Project managers need to have a good understanding of the communication process. What follows is a high-level description that occurs on group and person-to-person levels.
All communication has a sender and a receiver. The sender develops and forwards a message to a receiver who interprets it and makes a decision based on the contents. At first glance, it appears this is a simple one-way process; but, in reality, it is not. The receiver responds or reacts to the message reflected in a signal that he or she returns to the sender in the form of feedback. This exchange can occur many times under different situations according to some signal.
What happens during this exchange is that both parties are encoding and decoding based on factors like perceptions, values, and emotional states. The messages exchanged then get modified according to interpretation.
The exchange of messages can occur over different media or channels. For example, a sender may elect to communicate a message through oral communication and the receiver may respond in the same mode or through e-mail. Each medium has its pluses and minuses. Sometimes, a message is distorted by the medium through noise, or interference, when being transmitted.
Of course, several quantitative and qualitative characteristics of messages affect their preparation and processing by sender and receiver. These characteristics include load, timing, format, speed, and familiarity . While transmitting a message, too many factors can affect it. These include distortion, lag and lead times, and influence of the channel or medium.
However, other factors are often overlooked that can add barriers to communicating by filtering or "massaging" the messages. These factors include culture, perceptions, trust, organizational climate, history, role expectations, ethnicity , psychological motivations, and power of people in responsible positions .
Not surprisingly, therefore, the intent and meaning of a message can get modified or lost. Fortunately, feedback plays an important role. Sender and receiver alike can exchange signals verifying whether a message has or has not been properly received and acted on as intended.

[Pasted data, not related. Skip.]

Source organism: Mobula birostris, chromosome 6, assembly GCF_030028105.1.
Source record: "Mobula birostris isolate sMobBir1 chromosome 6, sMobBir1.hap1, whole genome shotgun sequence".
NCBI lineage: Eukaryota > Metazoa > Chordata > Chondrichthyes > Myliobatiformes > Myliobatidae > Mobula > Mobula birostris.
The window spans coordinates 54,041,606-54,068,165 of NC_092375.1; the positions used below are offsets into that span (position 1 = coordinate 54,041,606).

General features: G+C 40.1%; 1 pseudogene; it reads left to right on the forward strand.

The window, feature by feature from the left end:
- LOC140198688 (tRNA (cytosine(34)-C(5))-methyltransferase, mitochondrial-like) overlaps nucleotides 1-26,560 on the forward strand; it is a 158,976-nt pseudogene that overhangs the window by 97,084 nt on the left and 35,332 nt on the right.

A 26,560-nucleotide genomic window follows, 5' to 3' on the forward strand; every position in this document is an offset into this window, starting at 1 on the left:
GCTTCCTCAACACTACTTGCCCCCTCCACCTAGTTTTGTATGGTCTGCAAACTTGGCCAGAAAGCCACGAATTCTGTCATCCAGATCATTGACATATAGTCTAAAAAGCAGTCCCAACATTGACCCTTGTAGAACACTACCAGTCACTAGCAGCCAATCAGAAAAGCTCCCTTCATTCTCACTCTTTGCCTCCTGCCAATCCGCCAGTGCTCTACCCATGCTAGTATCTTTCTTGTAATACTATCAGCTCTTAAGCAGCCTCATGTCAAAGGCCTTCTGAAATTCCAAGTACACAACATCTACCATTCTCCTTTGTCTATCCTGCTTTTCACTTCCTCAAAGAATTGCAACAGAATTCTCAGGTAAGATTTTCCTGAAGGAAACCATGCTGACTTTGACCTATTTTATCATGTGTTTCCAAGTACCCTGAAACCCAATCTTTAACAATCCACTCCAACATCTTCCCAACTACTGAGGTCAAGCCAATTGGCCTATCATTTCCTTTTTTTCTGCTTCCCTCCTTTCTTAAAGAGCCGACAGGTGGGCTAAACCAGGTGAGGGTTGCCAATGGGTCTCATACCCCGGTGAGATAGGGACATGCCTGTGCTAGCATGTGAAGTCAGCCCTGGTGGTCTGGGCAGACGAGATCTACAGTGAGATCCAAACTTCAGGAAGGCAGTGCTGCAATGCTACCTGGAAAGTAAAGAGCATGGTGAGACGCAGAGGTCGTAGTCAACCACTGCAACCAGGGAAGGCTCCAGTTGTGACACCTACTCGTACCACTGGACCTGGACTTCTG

Communication can also occur on different planes. It can occur formally or informally. For example, it can occur via documentation, e.g., reports or memorandums, or by casual one-on-one discussions with stakeholders without any recordkeeping. Communication can occur verbally and nonverbally. An example of a verbal level is a presentation or e-mail. An example of a nonverbal communication is body language. Communication can also be in oral and written form. An example of the former is a presentation; for the latter, a report.
Communication can flow in different directions. It can move in a downward direction, e.g., from management to the rank and file; upward, e.g., from the team to the senior management; and laterally, e.g., among team members .
The ultimate goal is that a sender wants to ensure that a message sent is the one received by the recipient and in the manner intended. In Human Communication , Stewart Tubbs and Sylvia Moss write that the success of communication occurs when the intent matches the intended response.  Douglas Benton agrees but in a more practical way, noting that successful communication is reflected by whether a message is understood .  From a project management perspective, effective communication results when a message is understood as intended and mutually engages both sender and receiver. 
 Stewart L. Tubbs and Sylvia Moss, Human Communication , 8th ed., McGraw-Hill, Boston, 2000, p. 20.
 Douglas A. Benton, Applied Human Relations , 6th ed., Prentice Hall, Englewood Cliffs, NJ, 1998, p. 194.
 Michelle Keiserman, Project team communications: the grease, the glue and the...gum? PM Network , p. 17, May 1999.